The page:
Understanding the interplay between food concerns, ARFID and gastrointestinal disorders is crucial for advancing dietetic practice. Even when patients appear to adhere well to dietary interventions, these behaviours may mask deeper struggles and present significant challenges to their overall wellbeing.

Initiating discussions about food concerns can be done informally, for example, “How does your diet intake affect your daily activities and routines?” or “If any, what changes have you noticed about yourself around mealtimes, both in and outside of the home?” By asking these questions, dietitians can better understand the challenges patients face in managing their condition, and tailor dietary interventions accordingly.

Importantly, there is no evidence to suggest that discussing food concerns causes distress. On the contrary, it signifies a commitment to holistic care by acknowledging the intricate relationship between diet, symptoms and overall wellbeing, an approach endorsed by patients.6 For patients who express significant diffculties with food concerns and/or ARFID, explain that, while supporting diet is within your scope of practice, multi-disciplinary collaboration and referral to other team members may be necessary to better meet their needs.

Another strategy involves the use of screening tools for food concerns or ARFID. However, using measures that were developed in populations without gastrointestinal symptoms, like the Nine-item ARFID screen (NIAS) questionnaire, can present significant challenges.7 Scores on the NIAS may not accurately reflect the concerns of patients with gastrointestinal disorders. For instance, patients may endorse avoiding food due to gastrointestinal discomfort, which might be a part of their dietary intervention rather than a symptom of ARFID. Consequently, patients with gastrointestinal disorders may exhibit higher scores on the NIAS due to recommended condition management strategies.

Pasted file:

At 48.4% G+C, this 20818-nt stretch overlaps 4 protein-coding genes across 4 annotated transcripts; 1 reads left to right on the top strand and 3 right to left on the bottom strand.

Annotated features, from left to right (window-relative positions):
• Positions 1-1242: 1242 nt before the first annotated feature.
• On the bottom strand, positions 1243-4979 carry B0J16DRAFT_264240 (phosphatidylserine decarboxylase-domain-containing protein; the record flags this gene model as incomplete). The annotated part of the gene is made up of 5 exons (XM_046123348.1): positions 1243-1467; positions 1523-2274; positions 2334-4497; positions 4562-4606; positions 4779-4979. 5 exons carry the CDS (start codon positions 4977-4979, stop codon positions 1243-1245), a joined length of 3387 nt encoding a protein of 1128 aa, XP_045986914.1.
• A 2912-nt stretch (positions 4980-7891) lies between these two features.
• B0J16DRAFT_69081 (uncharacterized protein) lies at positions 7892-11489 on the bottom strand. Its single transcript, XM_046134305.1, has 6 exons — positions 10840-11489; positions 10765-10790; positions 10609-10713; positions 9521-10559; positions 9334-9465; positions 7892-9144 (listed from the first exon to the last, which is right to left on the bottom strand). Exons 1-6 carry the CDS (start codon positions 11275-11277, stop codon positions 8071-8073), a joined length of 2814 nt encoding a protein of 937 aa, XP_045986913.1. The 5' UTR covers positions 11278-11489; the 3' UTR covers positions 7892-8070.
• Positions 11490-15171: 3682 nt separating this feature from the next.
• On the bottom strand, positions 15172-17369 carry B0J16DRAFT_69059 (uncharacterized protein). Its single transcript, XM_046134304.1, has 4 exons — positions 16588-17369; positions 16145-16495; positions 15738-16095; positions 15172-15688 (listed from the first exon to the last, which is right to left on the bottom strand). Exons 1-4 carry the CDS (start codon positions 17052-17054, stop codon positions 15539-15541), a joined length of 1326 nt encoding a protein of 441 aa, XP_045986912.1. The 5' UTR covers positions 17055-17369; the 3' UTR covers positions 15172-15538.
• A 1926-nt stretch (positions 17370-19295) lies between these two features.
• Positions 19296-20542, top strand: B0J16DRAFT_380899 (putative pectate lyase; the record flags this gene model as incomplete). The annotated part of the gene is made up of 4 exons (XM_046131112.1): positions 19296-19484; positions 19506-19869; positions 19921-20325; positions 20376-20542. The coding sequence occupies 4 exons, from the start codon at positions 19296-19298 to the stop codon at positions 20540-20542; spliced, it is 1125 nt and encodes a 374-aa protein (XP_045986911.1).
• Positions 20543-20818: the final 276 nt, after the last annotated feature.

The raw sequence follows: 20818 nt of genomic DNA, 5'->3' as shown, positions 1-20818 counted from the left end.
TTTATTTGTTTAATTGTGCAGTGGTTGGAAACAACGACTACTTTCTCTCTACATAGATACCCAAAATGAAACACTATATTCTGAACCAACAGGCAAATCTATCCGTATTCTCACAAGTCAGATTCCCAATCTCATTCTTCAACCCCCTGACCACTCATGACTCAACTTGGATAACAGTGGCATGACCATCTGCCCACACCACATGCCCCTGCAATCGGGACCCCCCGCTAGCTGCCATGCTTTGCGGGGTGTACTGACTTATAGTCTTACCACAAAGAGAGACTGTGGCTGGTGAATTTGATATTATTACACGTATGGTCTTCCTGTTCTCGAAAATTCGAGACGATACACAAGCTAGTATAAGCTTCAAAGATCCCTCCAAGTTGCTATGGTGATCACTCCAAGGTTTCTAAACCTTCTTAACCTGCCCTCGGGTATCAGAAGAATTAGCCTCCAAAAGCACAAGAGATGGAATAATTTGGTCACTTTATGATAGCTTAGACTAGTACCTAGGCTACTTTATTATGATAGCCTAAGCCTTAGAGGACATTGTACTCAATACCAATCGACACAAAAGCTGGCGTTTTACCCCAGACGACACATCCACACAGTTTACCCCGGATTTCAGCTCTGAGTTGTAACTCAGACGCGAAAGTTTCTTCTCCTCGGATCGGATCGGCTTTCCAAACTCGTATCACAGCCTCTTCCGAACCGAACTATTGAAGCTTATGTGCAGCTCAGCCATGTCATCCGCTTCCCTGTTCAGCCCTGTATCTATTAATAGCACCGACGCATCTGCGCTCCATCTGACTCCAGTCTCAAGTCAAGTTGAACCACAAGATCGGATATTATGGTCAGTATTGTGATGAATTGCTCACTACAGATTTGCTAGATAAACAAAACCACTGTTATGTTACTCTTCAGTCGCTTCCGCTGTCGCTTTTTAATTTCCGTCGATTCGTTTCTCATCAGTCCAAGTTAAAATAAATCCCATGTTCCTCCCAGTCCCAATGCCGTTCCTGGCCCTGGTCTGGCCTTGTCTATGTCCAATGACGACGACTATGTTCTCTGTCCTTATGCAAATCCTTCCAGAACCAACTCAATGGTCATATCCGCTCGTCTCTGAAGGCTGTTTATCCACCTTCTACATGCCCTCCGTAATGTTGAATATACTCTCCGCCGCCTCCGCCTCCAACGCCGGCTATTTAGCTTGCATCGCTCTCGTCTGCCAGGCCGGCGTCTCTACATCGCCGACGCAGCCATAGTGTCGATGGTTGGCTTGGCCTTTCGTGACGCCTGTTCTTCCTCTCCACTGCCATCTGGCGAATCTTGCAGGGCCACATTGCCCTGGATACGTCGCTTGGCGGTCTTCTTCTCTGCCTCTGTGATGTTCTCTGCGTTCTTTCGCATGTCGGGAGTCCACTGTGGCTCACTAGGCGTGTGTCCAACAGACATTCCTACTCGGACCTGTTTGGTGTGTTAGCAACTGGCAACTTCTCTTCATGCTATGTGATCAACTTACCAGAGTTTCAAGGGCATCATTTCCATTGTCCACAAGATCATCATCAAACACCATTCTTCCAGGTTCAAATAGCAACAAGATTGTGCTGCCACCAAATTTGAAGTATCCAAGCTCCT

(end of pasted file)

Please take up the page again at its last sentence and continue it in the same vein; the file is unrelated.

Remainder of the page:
Dietitians should familiarise themselves with validated measures for food concerns and ARFID and exercise caution in interpreting scores in gastrointestinal settings. For more accurate assessment, dietitians may consider utilising validated gastrointestinal-specific measures for food concerns, with examples including the Food-related Quality of Life in Inflammatory Bowel Disease Measure,8 the Coeliac Disease Food Attitudes and Behaviours Scale9 and the Esophageal Hypervigilance and Anxiety Scale.10

Referring to specialist support when needed

Multidisciplinary support is crucial in gastrointestinal settings, with the inclusion of practitioner psychologists playing a key role. They offer consultation to colleagues and can provide protected spaces to patients with additional needs regarding ARFID and food concerns. Although current NICE guidelines do not cover psychological interventions for food concerns in gastrointestinal disorders, psychologists can adapt evidence-based approaches with the aim of improving patient wellbeing. For example, cognitive behavioural therapy (CBT) focuses on understanding the relationship between thoughts, emotions, physical symptoms and behaviour, suggesting techniques to reduce distress cycles. CBT interventions have been effective in improving condition management, reducing depression and anxiety in gastrointestinal disease and a range of other chronic health conditions.11